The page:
Do You Like Your Neighborhood? Help The Burkes Find A Diverse One

Rob and Chrissy Burke. Photo by Ryan Caron King for NENC


Meet the Burkes.

Chrissy (Christina) is 29, and recently married to Rob (Robert), who turns 30 next month. Chrissy is studying to be a nurse. He’s a flight engineer in the Air Force Reserves, and he works as a lab technician in Stratford.

They work hard, love their family, and intend to settle somewhere and contribute to the community.

Right now, they’re living with Chrissy’s parents, the Demellos, in her girlhood home in East Hartford, Conn. They love the Demellos, and the Demellos love them back. There’s plenty of room — the house has four bedrooms — but the arrangement was temporary while the Burkes saved money for a place of their own. They’ve been adhering to the budget, and that time is soon.

The Burkes have done the research, checked the websites, and looked at publications such as Connecticut Magazine, with its Rating the Towns. They’re excited at the prospect of building a life in a neighborhood of their choosing. The possibilities seem endless. Last year, Money magazine picked 50 best places to live, and three are in Connecticut. Newton, Massachusetts and Nashua, New Hampshire make the list, too.

But it’s tough to judge a place from an article.

So here’s where you come in: The Burkes would like your help. They’d like for your input while they look for that perfect starter home. If you live in a neighborhood you love, and the housing won’t cost an arm and a leg, we’d like to hear from you. C’mon. You know you want to help and besides, it’s like shopping with someone else’s money.

Here are their particulars:

They’re mostly looking in Connecticut, though Rob spends time at Westover Air Reserve Base, so western Massachusetts isn’t out of the question.

They are open to buying a multi-family home. Rob’s pretty handy, so it doesn’t have to be in pristine condition. Their budget is $250,000.

Areas like bucolic Suffield, Connecticut, or the Berkshires of Massachusetts would be great, but the Burkes want to live in a diverse neighborhood. Chrissy Burke grew up in East Hartford. She remembers stepping out of her front door to play with kids from all races, ethnicities, socio-economic levels, and religions.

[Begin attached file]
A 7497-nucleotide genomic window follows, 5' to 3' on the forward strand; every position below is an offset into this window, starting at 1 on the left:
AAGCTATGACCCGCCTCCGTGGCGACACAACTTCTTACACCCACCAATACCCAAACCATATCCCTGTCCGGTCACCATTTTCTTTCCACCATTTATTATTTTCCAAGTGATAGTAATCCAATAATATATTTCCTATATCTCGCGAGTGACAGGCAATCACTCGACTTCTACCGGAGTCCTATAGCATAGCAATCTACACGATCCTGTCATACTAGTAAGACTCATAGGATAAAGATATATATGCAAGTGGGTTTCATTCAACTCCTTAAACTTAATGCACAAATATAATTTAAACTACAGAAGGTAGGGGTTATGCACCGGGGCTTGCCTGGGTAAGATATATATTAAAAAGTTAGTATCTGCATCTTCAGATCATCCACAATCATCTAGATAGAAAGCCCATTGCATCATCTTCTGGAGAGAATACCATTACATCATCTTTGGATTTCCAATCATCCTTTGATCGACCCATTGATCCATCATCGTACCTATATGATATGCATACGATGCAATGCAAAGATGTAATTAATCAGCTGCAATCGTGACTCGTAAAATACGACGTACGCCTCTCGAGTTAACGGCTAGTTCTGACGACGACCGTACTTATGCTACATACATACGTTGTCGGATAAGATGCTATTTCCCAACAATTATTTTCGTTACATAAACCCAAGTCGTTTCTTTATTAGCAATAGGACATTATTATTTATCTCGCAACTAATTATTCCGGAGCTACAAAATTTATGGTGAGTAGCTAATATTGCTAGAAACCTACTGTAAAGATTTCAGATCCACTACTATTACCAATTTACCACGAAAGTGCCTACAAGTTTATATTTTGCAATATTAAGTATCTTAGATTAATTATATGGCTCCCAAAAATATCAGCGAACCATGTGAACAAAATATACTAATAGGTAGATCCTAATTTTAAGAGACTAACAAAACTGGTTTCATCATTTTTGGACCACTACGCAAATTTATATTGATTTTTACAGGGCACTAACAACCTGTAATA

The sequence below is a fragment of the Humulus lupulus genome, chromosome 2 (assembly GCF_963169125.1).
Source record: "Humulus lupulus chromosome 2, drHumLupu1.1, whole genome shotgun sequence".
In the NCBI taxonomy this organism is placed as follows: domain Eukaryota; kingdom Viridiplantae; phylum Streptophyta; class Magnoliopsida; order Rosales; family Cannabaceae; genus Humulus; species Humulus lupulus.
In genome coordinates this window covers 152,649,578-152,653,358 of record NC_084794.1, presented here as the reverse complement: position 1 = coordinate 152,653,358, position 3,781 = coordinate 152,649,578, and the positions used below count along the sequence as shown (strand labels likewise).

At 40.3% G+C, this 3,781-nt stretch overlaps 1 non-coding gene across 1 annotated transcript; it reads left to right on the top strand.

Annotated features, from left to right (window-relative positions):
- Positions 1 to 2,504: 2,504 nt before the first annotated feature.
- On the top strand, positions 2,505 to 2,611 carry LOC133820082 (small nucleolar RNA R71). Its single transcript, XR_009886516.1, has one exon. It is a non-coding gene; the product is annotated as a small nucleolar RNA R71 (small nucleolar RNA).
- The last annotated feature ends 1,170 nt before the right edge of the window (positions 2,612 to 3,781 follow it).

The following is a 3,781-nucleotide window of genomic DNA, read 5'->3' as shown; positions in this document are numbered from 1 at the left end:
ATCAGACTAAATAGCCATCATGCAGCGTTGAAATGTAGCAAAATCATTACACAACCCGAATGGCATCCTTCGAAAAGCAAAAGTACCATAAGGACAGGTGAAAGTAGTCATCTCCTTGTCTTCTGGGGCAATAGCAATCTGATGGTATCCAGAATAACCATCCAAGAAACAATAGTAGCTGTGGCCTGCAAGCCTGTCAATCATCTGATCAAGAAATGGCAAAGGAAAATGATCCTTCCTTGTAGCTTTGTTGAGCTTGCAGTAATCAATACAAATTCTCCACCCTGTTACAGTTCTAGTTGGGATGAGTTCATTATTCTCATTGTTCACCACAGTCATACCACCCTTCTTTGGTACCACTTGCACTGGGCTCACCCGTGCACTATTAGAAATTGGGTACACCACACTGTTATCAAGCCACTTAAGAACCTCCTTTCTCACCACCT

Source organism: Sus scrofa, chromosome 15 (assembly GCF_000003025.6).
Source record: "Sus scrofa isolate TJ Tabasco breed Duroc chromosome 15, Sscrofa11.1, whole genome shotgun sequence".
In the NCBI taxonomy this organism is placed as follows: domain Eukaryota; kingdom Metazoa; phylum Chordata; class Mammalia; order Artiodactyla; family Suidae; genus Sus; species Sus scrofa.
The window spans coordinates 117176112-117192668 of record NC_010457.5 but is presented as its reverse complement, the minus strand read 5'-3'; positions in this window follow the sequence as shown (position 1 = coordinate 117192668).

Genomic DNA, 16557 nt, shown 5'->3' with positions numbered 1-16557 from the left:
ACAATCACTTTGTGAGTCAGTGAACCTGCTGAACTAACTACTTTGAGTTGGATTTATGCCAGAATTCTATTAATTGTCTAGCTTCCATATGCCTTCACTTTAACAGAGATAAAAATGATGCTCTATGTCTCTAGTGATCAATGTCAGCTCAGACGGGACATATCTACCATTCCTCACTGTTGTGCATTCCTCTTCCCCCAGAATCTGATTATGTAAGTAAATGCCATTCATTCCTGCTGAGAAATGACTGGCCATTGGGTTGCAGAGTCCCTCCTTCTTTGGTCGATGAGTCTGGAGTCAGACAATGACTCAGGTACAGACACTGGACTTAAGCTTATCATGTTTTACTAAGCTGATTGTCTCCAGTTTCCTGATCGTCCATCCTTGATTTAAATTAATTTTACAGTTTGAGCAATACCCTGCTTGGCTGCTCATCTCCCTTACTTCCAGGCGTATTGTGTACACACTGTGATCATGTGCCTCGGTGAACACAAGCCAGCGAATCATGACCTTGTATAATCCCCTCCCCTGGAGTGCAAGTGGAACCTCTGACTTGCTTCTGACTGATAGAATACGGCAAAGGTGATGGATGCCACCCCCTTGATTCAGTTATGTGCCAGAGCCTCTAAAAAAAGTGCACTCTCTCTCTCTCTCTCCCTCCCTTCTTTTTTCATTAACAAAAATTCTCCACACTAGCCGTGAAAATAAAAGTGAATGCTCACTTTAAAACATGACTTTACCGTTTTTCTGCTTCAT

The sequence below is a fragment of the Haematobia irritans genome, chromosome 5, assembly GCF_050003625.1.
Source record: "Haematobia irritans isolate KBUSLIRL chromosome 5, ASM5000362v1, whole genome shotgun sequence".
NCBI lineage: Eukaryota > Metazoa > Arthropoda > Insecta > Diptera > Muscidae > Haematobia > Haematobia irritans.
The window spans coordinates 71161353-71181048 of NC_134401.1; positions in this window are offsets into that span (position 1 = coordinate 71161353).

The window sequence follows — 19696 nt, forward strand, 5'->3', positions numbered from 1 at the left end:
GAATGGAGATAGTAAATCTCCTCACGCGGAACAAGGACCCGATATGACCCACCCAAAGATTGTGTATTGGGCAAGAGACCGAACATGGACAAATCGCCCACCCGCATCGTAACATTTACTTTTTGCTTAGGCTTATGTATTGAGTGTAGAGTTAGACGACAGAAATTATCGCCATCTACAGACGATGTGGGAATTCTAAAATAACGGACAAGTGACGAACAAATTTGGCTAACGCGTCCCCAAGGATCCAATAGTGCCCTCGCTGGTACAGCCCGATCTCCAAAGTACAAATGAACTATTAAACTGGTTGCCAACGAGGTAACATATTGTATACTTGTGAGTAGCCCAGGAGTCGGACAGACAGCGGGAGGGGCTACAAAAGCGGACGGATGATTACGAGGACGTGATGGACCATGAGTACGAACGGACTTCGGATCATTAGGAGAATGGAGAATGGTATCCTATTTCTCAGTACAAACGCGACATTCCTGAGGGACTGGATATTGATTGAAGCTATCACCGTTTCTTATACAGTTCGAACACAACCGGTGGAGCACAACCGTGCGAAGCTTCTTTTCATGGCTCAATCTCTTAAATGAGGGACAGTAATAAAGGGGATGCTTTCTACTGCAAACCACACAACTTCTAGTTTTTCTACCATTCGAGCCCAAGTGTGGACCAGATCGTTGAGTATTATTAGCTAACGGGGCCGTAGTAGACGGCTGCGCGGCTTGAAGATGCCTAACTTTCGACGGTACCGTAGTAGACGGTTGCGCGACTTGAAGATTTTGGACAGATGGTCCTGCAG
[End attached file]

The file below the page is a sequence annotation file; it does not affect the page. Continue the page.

Rob grew up in and around Boston. The people he calls family come from all over, said Chrissy.

And that’s where they’re a little bit stuck. You can do a deep dive and get plenty of data right down to to how old are the houses in your neighborhood.

Rob and Chrissy Burke. Photo by Ryan Caron King for NENC

But the Burkes are looking for something a little harder to find online. They want a neighborhood where not everyone looks and sounds the same. They want what Chrissy calls their “future children” to grow up in a diverse community. That is where the world is heading, after all. For the first time, most American children under the age of 5 aren’t white. The Census Bureau says that by 2044, no one race will be the majority.

Like so much of New England, Connecticut remains fairly segregated, though that’s changing.

Connecticut is roughly 77 percent white, 13 percent Hispanic, and 10 percent African American. But according to Andrew Ba Tran, of Trend CT, between 2014 and 2015, estimates from the U.S. Census Bureau said more white people left or died in Connecticut than moved in or were born. Tolland County experienced the largest increase – between three and four percent each for black, Hispanic and Asian residents. Meanwhile, Middlesex County saw a four percent increase of Hispanic residents.

According to a 2015 report from UCLA’s Civil Rights Project, Connecticut schools have “made significant progress in reducing segregation.” So the state is integrating, if slowly. And schools are important to the Burkes, for those future children.

The Hartford-based nonprofit Partnership for Strong Communities publishes a housing report on each municipality in Connecticut every other year. Data for the 2015 report was gathered from the U.S. Census, as well as the Connecticut State Data Center, the state Department of Housing and building permits data collected by the state Department of Economic and Community Development.

Pedestrians cross the street in downtown New Britain, Connecticut, a diverse city in central Connecticut.

Based strictly on commutes, the halfway point between East Hartford and Stratford is Cheshire, where, according to the Partnership, the annual median household income is $111,638 – or 61 percent more than Connecticut’s $69,461. The report also said that Cheshire is one of 153 towns in the state where the number of school-age children is expected to drop by 2025. In Cheshire, the projected drop in the population of children is 26 percent, while the population of seniors – 65 and older – should rise by 30 percent.

The Trulia real estate website says the median sales price for Cheshire homes is $266,000. Zillow places that slightly higher, at $284,300. Both website predict housing prices will rise. The vast majority of homes in town – 81 percent, are single-family, according to the partnership. Despite its convenient location, Cheshire may be out of reach for the Burkes. And, Cheshire is also overwhelmingly white.

So give them a hand. Do you like your neighborhood? Is it diverse? Are there houses that are within reach of a middle-class couple just starting out? Email me at Send me a video, even, or tweet a photo of your neighborhood to me, @campbellsl. Get in touch on Facebook and let me know where they should look. We’ll compile your suggestions and share them with the Burkes, and we’ll return to see how they’re managing in their search for that decent first home in a neighborhood that looks like America.